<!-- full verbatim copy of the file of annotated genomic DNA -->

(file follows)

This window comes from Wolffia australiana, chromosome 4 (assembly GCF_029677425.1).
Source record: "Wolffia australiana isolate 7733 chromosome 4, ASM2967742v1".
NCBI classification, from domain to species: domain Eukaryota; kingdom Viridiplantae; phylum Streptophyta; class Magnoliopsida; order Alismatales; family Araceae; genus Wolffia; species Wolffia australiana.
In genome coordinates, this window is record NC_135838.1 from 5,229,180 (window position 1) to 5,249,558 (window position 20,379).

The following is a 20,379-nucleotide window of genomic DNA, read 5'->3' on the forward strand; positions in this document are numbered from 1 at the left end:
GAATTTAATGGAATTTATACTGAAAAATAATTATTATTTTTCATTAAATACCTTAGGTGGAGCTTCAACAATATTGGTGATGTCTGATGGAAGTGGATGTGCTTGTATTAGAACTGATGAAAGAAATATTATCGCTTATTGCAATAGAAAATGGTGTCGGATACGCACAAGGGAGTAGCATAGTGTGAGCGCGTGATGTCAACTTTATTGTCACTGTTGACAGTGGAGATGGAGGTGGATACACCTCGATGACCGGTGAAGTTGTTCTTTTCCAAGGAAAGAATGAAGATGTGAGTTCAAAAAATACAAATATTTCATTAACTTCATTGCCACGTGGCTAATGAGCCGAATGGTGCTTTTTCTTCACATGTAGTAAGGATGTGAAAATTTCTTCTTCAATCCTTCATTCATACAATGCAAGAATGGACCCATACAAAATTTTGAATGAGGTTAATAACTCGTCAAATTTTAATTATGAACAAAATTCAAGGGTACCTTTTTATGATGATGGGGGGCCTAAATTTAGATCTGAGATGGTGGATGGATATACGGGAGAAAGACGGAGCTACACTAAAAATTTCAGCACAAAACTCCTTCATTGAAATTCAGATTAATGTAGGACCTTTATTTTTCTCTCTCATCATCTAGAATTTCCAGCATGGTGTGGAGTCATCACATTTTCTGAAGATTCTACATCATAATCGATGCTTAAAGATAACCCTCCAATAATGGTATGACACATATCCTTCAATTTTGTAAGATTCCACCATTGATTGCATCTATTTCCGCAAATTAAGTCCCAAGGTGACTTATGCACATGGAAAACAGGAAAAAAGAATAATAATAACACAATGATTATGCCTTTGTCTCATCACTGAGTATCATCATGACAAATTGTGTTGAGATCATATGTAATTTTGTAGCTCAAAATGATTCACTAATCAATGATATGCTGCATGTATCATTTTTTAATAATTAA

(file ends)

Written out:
This window comes from Wolffia australiana, chromosome 4 (assembly GCF_029677425.1).
Source record: "Wolffia australiana isolate 7733 chromosome 4, ASM2967742v1".
NCBI classification, from domain to species: domain Eukaryota; kingdom Viridiplantae; phylum Streptophyta; class Magnoliopsida; order Alismatales; family Araceae; genus Wolffia; species Wolffia australiana.
In genome coordinates, this window is record NC_135838.1 from 5,229,180 (window position 1) to 5,249,558 (window position 20,379).

The following is a 20,379-nucleotide window of genomic DNA, read 5'->3' on the forward strand; positions in this document are numbered from 1 at the left end:
GAATTTAATGGAATTTATACTGAAAAATAATTATTATTTTTCATTAAATACCTTAGGTGGAGCTTCAACAATATTGGTGATGTCTGATGGAAGTGGATGTGCTTGTATTAGAACTGATGAAAGAAATATTATCGCTTATTGCAATAGAAAATGGTGTCGGATACGCACAAGGGAGTAGCATAGTGTGAGCGCGTGATGTCAACTTTATTGTCACTGTTGACAGTGGAGATGGAGGTGGATACACCTCGATGACCGGTGAAGTTGTTCTTTTCCAAGGAAAGAATGAAGATGTGAGTTCAAAAAATACAAATATTTCATTAACTTCATTGCCACGTGGCTAATGAGCCGAATGGTGCTTTTTCTTCACATGTAGTAAGGATGTGAAAATTTCTTCTTCAATCCTTCATTCATACAATGCAAGAATGGACCCATACAAAATTTTGAATGAGGTTAATAACTCGTCAAATTTTAATTATGAACAAAATTCAAGGGTACCTTTTTATGATGATGGGGGGCCTAAATTTAGATCTGAGATGGTGGATGGATATACGGGAGAAAGACGGAGCTACACTAAAAATTTCAGCACAAAACTCCTTCATTGAAATTCAGATTAATGTAGGACCTTTATTTTTCTCTCTCATCATCTAGAATTTCCAGCATGGTGTGGAGTCATCACATTTTCTGAAGATTCTACATCATAATCGATGCTTAAAGATAACCCTCCAATAATGGTATGACACATATCCTTCAATTTTGTAAGATTCCACCATTGATTGCATCTATTTCCGCAAATTAAGTCCCAAGGTGACTTATGCACATGGAAAACAGGAAAAAAGAATAATAATAACACAATGATTATGCCTTTGTCTCATCACTGAGTATCATCATGACAAATTGTGTTGAGATCATATGTAATTTTGTAGCTCAAAATGATTCACTAATCAATGATATGCTGCATGTATCATTTTTTAATAATTAA